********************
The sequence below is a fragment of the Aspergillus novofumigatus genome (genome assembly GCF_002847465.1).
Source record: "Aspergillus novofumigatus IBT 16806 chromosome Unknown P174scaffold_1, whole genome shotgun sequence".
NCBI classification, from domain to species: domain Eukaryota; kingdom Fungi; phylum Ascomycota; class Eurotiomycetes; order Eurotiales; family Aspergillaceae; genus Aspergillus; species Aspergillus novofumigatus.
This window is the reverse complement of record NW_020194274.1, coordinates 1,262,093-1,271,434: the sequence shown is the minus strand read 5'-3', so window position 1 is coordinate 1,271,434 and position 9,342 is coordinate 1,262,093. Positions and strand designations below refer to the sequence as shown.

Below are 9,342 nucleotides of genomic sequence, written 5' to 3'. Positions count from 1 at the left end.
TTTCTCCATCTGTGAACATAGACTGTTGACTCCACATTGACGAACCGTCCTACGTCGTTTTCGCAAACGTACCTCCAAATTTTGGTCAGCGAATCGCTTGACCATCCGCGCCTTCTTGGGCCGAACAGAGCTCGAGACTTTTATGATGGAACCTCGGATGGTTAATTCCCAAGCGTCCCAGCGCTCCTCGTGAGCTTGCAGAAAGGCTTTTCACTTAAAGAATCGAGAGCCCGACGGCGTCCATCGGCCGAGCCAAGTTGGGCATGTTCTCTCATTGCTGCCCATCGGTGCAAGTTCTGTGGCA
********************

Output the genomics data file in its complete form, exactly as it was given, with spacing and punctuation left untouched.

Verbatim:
The sequence below is a fragment of the Aspergillus novofumigatus genome (genome assembly GCF_002847465.1).
Source record: "Aspergillus novofumigatus IBT 16806 chromosome Unknown P174scaffold_1, whole genome shotgun sequence".
NCBI classification, from domain to species: domain Eukaryota; kingdom Fungi; phylum Ascomycota; class Eurotiomycetes; order Eurotiales; family Aspergillaceae; genus Aspergillus; species Aspergillus novofumigatus.
This window is the reverse complement of record NW_020194274.1, coordinates 1,262,093-1,271,434: the sequence shown is the minus strand read 5'-3', so window position 1 is coordinate 1,271,434 and position 9,342 is coordinate 1,262,093. Positions and strand designations below refer to the sequence as shown.

Below are 9,342 nucleotides of genomic sequence, written 5' to 3'. Positions count from 1 at the left end.
TTTCTCCATCTGTGAACATAGACTGTTGACTCCACATTGACGAACCGTCCTACGTCGTTTTCGCAAACGTACCTCCAAATTTTGGTCAGCGAATCGCTTGACCATCCGCGCCTTCTTGGGCCGAACAGAGCTCGAGACTTTTATGATGGAACCTCGGATGGTTAATTCCCAAGCGTCCCAGCGCTCCTCGTGAGCTTGCAGAAAGGCTTTTCACTTAAAGAATCGAGAGCCCGACGGCGTCCATCGGCCGAGCCAAGTTGGGCATGTTCTCTCATTGCTGCCCATCGGTGCAAGTTCTGTGGCA